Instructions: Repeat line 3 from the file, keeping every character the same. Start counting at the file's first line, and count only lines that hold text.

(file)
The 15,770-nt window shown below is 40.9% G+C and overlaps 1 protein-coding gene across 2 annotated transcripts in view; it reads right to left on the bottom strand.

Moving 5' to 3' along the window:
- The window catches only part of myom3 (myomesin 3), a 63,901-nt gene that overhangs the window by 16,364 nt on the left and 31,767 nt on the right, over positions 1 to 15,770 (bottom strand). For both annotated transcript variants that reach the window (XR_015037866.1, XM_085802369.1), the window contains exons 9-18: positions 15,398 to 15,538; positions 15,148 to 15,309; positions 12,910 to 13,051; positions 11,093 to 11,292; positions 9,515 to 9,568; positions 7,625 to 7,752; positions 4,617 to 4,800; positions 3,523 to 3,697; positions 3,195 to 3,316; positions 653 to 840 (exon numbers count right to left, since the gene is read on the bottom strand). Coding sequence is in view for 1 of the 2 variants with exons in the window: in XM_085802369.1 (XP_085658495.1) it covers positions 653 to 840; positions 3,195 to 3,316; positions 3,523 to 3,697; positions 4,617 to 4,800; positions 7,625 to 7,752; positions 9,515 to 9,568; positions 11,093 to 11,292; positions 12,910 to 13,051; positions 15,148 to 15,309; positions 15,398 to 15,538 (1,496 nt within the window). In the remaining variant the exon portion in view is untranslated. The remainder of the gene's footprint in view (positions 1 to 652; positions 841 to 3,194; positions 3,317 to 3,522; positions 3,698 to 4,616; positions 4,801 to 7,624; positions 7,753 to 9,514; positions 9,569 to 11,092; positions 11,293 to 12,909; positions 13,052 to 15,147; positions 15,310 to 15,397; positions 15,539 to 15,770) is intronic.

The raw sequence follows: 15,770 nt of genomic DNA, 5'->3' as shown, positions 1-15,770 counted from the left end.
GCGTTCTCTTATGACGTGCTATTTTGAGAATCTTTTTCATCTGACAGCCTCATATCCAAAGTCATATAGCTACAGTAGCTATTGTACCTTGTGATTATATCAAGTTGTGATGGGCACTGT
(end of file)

- The window catches only part of myom3 (myomesin 3), a 63,901-nt gene that overhangs the window by 16,364 nt on the left and 31,767 nt on the right, over positions 1 to 15,770 (bottom strand). For both annotated transcript variants that reach the window (XR_015037866.1, XM_085802369.1), the window contains exons 9-18: positions 15,398 to 15,538; positions 15,148 to 15,309; positions 12,910 to 13,051; positions 11,093 to 11,292; positions 9,515 to 9,568; positions 7,625 to 7,752; positions 4,617 to 4,800; positions 3,523 to 3,697; positions 3,195 to 3,316; positions 653 to 840 (exon numbers count right to left, since the gene is read on the bottom strand). Coding sequence is in view for 1 of the 2 variants with exons in the window: in XM_085802369.1 (XP_085658495.1) it covers positions 653 to 840; positions 3,195 to 3,316; positions 3,523 to 3,697; positions 4,617 to 4,800; positions 7,625 to 7,752; positions 9,515 to 9,568; positions 11,093 to 11,292; positions 12,910 to 13,051; positions 15,148 to 15,309; positions 15,398 to 15,538 (1,496 nt within the window). In the remaining variant the exon portion in view is untranslated. The remainder of the gene's footprint in view (positions 1 to 652; positions 841 to 3,194; positions 3,317 to 3,522; positions 3,698 to 4,616; positions 4,801 to 7,624; positions 7,753 to 9,514; positions 9,569 to 11,092; positions 11,293 to 12,909; positions 13,052 to 15,147; positions 15,310 to 15,397; positions 15,539 to 15,770) is intronic.